Hungary yesterday moved a significant step closer to becoming the first European Union member state to be placed under a special monitoring regime by European politicians.
A committee at the Parliamentary Assembly of the Council of Europe (PACE) said that it was deeply concerned at “the erosion of democratic checks and balances” as a result of a completely new constitution introduced in 2012.
PACE brings together 318 national parliamentarians from the 47 member states of the Council of Europe, a body established after the Second World War to develop the rule of law across Europe.
The committee’s report, which was authored by a Swedish liberal, Kerstin Lundgren, and a Czech centre-right politician, Jana Fischerová, concluded that the constitution was adopted in “in a hasty and opaque manner” and was “not based on a consensus between the widest possible range of political forces in Hungarian society”.
It also argued that the constitutional was too wide-ranging in its scope, stating that “the excessive use of, and wide range of subjects regulated by, cardinal laws and provisions – which need a two-thirds majority to be changed – can be harmful to democratic principles”.
The current centre-right government, Fidesz, has a two-thirds majority, the first time power has been so consolidated in Hungary’s post-1989 history.
The party has since amended the constitution four times. That prompted another criticism. “The constant changing of the constitution for narrow party political interests undermines the required stability of the constitutional framework,” the committee said.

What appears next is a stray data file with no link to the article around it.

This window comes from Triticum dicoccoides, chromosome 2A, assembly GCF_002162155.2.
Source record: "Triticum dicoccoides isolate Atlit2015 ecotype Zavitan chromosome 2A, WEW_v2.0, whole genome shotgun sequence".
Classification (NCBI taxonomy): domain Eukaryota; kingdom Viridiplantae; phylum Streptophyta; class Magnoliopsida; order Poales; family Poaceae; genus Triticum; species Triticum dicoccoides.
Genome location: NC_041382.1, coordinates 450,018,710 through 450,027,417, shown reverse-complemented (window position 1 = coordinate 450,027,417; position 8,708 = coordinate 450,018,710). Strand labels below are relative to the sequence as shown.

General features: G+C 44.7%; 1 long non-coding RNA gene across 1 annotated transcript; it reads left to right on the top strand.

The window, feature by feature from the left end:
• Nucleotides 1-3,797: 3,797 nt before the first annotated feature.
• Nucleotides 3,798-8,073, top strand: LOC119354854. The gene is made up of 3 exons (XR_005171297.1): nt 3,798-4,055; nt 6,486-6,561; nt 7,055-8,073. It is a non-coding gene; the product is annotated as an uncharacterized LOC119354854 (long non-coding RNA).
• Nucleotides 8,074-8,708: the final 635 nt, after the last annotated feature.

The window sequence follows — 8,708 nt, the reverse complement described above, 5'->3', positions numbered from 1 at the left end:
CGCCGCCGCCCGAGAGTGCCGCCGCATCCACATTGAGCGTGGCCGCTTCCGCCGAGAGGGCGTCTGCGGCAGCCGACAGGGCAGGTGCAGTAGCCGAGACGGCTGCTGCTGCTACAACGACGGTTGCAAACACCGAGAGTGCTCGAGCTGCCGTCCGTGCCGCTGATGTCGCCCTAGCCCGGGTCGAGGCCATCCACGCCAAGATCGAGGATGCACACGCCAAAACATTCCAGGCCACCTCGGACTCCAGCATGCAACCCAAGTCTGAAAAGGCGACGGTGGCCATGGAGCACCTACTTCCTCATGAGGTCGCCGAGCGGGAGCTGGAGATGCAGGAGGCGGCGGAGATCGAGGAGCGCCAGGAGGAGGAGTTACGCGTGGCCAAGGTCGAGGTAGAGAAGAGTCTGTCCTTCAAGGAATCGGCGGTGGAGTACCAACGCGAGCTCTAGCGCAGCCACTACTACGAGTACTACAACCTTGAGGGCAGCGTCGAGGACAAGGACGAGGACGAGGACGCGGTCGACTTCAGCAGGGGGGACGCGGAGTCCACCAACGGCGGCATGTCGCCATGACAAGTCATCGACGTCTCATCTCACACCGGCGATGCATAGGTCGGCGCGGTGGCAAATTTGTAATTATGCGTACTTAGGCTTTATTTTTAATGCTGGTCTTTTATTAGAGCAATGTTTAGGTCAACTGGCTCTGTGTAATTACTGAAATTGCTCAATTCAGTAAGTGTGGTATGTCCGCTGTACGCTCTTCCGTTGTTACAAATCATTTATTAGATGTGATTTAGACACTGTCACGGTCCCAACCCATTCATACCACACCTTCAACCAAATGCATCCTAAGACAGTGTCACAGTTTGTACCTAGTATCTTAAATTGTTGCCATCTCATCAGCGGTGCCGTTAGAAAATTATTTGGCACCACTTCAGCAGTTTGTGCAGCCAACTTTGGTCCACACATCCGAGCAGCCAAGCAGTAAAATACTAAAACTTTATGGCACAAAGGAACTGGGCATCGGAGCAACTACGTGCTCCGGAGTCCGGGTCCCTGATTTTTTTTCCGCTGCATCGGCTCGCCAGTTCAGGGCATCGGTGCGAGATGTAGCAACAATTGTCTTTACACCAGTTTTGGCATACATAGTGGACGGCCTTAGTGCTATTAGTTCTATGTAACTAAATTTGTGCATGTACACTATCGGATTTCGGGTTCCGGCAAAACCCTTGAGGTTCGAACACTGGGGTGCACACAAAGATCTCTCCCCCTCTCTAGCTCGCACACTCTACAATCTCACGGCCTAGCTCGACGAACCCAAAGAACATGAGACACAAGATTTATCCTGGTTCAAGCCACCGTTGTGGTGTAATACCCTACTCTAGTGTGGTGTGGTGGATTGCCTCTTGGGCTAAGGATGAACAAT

Overall, Hungary’s new constitutional “framework has excessively concentrated powers, increased discretion and reduced accountability and legal oversight of numerous government institutions and regulatory bodies in Hungary”, it said.
Lundgen said that the “whole package” of constitutional changes “raises so many concerns, so it is not single paragraph, no single issue, it is the whole pattern as such” that led to the committee’s recommendation. The changes introduced by the government “are establishing political controls at the same time as checks and balances are weakened”, she said.
The committee’s recommendation will now be considered by the assembly’s leaders. They will issue an opinion in a matter of weeks. The committee’s recommendation will then be debated by all PACE members, possibly when they next meet in plenary at the end of June.
The votes in thecommittee, on the overall recommendation and on specific elements, were very close, suggesting that the recommendation may struggle to win the backing of the full assembly.
Two previous recommendations to start monitoring processes against EU member states – Italy and the United Kingdom – have failed to win support.
Ten of the Council of Europe’s 47 member states are currently subject to monitoring.
Hungary is currently awaiting three other, potentially more important assessments of its constitutional changes.
One is, like the PACE recommendation, an assessment being made by politicians. The European Parliament is currently working on a report on Hungary’s legislative reforms. No date has been set for its completion and adoption.
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Hungary, though, is likely to pay most heed to two pending legal appraisals.
Lawyers at the Council of Europe’s Venice Commission currently considering the most recent set of constitutional amendments, made in March. It will announce its findings on 15-16 June. So too is the legal service of the European Commission. An initial assessment, announced on Friday (12 April), said there were grounds for “serious concern” about clauses relating to payment obligations, restrictions on political advertising and powers of the president of the National Office for the Judiciary. No date has been set for publication of the final assessment.
The Hungarian government has said that it will act on the Venice Commission’s and European Commission’s advice, or seek the opinion of the EU’s highest court, the European Court of Justice.